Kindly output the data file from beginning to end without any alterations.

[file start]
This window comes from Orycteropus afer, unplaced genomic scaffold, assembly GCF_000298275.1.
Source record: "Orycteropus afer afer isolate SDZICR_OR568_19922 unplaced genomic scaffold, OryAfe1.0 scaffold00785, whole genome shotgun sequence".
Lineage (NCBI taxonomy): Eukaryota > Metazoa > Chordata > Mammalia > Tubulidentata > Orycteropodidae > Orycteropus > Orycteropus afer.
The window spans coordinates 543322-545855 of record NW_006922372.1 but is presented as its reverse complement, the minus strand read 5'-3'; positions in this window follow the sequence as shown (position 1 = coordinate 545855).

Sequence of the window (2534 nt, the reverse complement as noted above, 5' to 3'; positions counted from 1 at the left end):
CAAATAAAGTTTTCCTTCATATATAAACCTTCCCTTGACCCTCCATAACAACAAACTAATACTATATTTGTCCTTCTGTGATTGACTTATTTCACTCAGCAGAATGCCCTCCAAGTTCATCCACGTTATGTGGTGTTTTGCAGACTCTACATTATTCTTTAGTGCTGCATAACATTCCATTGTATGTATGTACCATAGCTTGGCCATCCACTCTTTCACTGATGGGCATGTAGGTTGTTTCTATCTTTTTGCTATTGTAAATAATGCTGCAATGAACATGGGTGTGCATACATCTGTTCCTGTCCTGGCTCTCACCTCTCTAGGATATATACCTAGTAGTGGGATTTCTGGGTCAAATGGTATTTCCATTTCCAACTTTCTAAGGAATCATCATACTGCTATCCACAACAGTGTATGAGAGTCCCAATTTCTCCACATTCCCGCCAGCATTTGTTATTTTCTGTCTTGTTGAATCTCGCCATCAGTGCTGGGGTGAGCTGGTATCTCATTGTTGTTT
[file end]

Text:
This window comes from Orycteropus afer, unplaced genomic scaffold, assembly GCF_000298275.1.
Source record: "Orycteropus afer afer isolate SDZICR_OR568_19922 unplaced genomic scaffold, OryAfe1.0 scaffold00785, whole genome shotgun sequence".
Lineage (NCBI taxonomy): Eukaryota > Metazoa > Chordata > Mammalia > Tubulidentata > Orycteropodidae > Orycteropus > Orycteropus afer.
The window spans coordinates 543322-545855 of record NW_006922372.1 but is presented as its reverse complement, the minus strand read 5'-3'; positions in this window follow the sequence as shown (position 1 = coordinate 545855).

Sequence of the window (2534 nt, the reverse complement as noted above, 5' to 3'; positions counted from 1 at the left end):
CAAATAAAGTTTTCCTTCATATATAAACCTTCCCTTGACCCTCCATAACAACAAACTAATACTATATTTGTCCTTCTGTGATTGACTTATTTCACTCAGCAGAATGCCCTCCAAGTTCATCCACGTTATGTGGTGTTTTGCAGACTCTACATTATTCTTTAGTGCTGCATAACATTCCATTGTATGTATGTACCATAGCTTGGCCATCCACTCTTTCACTGATGGGCATGTAGGTTGTTTCTATCTTTTTGCTATTGTAAATAATGCTGCAATGAACATGGGTGTGCATACATCTGTTCCTGTCCTGGCTCTCACCTCTCTAGGATATATACCTAGTAGTGGGATTTCTGGGTCAAATGGTATTTCCATTTCCAACTTTCTAAGGAATCATCATACTGCTATCCACAACAGTGTATGAGAGTCCCAATTTCTCCACATTCCCGCCAGCATTTGTTATTTTCTGTCTTGTTGAATCTCGCCATCAGTGCTGGGGTGAGCTGGTATCTCATTGTTGTTT